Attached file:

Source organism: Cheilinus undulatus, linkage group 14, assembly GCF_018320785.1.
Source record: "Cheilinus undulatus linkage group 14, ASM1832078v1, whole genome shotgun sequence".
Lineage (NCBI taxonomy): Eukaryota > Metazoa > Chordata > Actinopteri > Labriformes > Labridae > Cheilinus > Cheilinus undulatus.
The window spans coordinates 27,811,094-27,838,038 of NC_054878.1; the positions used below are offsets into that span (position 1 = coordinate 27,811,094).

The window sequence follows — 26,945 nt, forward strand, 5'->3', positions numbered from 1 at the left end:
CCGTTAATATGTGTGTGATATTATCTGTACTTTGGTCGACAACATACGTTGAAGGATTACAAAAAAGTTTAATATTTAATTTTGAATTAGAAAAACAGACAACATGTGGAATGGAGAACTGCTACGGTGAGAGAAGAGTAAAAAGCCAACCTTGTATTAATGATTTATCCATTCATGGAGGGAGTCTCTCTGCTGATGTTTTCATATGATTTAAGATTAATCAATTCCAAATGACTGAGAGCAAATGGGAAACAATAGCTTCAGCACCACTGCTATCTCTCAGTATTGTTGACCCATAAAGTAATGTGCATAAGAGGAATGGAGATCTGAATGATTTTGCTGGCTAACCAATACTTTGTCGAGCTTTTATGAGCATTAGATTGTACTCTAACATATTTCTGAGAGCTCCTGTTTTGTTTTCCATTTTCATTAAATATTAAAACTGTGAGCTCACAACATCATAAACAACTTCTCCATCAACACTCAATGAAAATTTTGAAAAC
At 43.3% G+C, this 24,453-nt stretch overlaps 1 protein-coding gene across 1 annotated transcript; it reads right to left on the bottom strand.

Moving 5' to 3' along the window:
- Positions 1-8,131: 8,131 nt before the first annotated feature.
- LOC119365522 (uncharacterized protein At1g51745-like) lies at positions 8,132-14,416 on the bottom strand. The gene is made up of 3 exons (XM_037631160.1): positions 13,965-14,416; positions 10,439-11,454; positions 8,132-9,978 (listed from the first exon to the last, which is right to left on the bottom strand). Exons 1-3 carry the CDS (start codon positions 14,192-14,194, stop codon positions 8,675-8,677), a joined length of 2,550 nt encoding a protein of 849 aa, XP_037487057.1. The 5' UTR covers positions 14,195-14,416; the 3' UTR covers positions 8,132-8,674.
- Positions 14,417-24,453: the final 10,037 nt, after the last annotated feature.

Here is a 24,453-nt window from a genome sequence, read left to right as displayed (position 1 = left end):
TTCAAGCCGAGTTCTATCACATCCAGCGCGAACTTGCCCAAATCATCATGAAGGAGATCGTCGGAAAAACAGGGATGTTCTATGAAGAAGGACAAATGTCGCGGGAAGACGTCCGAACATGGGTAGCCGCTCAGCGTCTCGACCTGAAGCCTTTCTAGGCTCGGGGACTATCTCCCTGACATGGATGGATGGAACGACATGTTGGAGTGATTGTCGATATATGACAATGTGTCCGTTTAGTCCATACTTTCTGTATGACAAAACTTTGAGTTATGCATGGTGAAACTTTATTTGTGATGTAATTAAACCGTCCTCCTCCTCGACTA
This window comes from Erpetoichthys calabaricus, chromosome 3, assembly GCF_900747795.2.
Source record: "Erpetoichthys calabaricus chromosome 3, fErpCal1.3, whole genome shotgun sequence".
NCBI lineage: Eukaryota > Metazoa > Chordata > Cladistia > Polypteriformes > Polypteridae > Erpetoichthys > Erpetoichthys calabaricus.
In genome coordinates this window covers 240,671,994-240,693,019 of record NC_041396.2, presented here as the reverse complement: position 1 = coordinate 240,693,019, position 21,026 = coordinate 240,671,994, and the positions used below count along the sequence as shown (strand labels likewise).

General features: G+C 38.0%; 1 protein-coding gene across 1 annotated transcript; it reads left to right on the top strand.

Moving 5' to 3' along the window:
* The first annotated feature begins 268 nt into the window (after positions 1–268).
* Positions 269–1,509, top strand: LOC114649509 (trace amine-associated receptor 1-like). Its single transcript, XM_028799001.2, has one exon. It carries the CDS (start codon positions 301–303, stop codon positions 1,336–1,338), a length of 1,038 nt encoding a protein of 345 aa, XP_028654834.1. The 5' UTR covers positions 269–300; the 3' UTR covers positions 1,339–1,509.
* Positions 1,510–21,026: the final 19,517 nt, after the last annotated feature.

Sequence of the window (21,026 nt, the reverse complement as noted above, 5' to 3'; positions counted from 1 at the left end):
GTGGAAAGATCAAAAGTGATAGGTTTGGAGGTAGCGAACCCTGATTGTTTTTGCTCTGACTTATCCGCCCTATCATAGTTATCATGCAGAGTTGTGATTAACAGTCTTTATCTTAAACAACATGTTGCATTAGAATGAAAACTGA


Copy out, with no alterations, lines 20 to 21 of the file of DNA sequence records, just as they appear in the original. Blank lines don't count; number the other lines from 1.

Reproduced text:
* The first annotated feature begins 268 nt into the window (after positions 1–268).
* Positions 269–1,509, top strand: LOC114649509 (trace amine-associated receptor 1-like). Its single transcript, XM_028799001.2, has one exon. It carries the CDS (start codon positions 301–303, stop codon positions 1,336–1,338), a length of 1,038 nt encoding a protein of 345 aa, XP_028654834.1. The 5' UTR covers positions 269–300; the 3' UTR covers positions 1,339–1,509.